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50th Anniversary Of Surgeon General Report On Smoking

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50th Anniversary Of Surgeon General Report On Smoking

 N E W S   R E L E A S E 

Your Partner for a Healthy Community
Frank Kruppa — Public Health Director


Tuesday, January 14, 2014

Ted Schiele, 607-274-6712

50th Anniversary Of Surgeon General’s Report On Smoking & Health: War On Smoking Is Far From Over

(ITHACA, NY) — Fifty years after the release of the first Surgeon General's report on smoking and health, remarkable progress has been made. Since 1964, smoking prevalence among U.S. adults has been reduced by half. Unfortunately, tobacco use remains the leading preventable cause of disease, disability, and death in the United States. On January 16, 2014, the Surgeon General will release the 32nd Report on Smoking and Health in recognition of the 50th anniversary. The report will present new data on the health consequences of tobacco use, and detail initiatives that can end the tobacco use epidemic in the United States.

In New York, tobacco use remains the leading cause of premature death and disease, with the highest smoking rates among the poorest New Yorkers who disproportionately suffer the deadly consequences of tobacco use. “New Yorkers earning less than $25,000 per year and those who report poor mental health are still smoking at significantly higher rates than the rest of the population and helping them quit remains an uphill battle,” said Ted Schiele of Tobacco-Free Tompkins.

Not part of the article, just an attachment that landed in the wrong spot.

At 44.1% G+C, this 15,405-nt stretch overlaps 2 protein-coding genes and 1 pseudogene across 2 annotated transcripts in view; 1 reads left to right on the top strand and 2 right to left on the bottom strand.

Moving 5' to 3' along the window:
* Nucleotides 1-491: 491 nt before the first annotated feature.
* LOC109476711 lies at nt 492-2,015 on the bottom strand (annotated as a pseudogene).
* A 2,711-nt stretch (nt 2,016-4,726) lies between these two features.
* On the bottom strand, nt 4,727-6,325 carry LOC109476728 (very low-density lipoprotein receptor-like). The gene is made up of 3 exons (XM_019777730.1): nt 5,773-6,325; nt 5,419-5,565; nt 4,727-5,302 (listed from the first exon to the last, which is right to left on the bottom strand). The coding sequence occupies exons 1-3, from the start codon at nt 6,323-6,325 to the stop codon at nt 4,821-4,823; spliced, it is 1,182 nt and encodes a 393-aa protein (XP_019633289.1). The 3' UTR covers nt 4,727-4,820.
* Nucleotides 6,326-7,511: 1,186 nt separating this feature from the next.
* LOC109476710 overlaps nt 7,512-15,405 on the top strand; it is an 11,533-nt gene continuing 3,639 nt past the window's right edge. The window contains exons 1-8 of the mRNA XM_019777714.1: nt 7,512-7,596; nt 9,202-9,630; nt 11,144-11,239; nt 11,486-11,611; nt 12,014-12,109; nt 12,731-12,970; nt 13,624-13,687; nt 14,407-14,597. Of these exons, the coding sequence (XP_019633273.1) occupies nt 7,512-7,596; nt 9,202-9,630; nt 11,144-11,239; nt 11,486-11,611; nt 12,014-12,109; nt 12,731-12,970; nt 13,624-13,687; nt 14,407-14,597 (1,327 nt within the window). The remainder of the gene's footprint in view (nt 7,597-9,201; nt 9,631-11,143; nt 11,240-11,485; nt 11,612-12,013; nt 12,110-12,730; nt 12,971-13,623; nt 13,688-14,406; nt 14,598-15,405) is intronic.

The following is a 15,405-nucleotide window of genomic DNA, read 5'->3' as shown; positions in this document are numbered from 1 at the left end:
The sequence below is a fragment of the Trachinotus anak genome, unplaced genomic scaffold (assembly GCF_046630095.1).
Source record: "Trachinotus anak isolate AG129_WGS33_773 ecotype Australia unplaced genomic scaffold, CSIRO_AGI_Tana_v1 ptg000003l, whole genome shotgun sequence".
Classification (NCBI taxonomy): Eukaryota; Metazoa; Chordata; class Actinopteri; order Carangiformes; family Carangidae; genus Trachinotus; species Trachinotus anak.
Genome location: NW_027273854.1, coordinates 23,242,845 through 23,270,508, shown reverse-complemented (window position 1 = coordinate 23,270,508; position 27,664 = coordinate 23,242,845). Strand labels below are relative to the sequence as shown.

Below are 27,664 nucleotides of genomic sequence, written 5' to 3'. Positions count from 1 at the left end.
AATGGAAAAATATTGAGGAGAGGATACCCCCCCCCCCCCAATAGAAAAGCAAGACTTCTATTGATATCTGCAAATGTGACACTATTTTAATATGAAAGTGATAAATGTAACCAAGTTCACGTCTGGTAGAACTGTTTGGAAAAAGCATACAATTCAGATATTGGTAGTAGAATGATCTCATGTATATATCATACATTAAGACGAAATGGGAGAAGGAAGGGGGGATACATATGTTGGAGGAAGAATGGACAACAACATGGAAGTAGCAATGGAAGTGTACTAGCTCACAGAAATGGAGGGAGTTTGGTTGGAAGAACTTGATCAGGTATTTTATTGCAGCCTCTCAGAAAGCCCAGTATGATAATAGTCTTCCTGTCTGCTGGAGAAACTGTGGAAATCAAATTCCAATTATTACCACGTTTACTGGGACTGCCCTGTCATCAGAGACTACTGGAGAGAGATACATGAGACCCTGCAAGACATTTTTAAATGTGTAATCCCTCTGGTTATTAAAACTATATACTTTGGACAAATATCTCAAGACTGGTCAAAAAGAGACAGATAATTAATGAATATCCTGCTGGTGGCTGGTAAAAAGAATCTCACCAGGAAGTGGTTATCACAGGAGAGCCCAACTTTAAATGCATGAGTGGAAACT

Youth tobacco use continues to be an area of great concern. The smoking rate for high school students in NY State has declined to 11.9 percent, but it is still too high. The U.S. Surgeon General states that tobacco marketing is a cause of tobacco use. Ninety percent of smokers will smoke their first cigarette by the age of 18, so it is essential that we take steps to protect youth when they are most vulnerable to tobacco marketing and smoking initiation.

“It is hard to believe we are still fighting this deadly product fifty years later,” said Frank Kruppa, Tompkins County Public Health Director. “We’ve made tremendous progress, but we must continue to tackle the enormous financial and health burden that tobacco use causes in our community.” 

Tobacco Free Tompkins (T-Free), a program of the Tompkins County Health Department, is a Community Partnership funded by the New York State Bureau of Tobacco Control. T-Free engages in community education and advocacy to keep the air smoke-free, support smokers who want to quit, and help teens beat the tobacco trap, because we cannot afford another generation of tobacco addiction. Visit Tobacco Free Tompkins on the Web at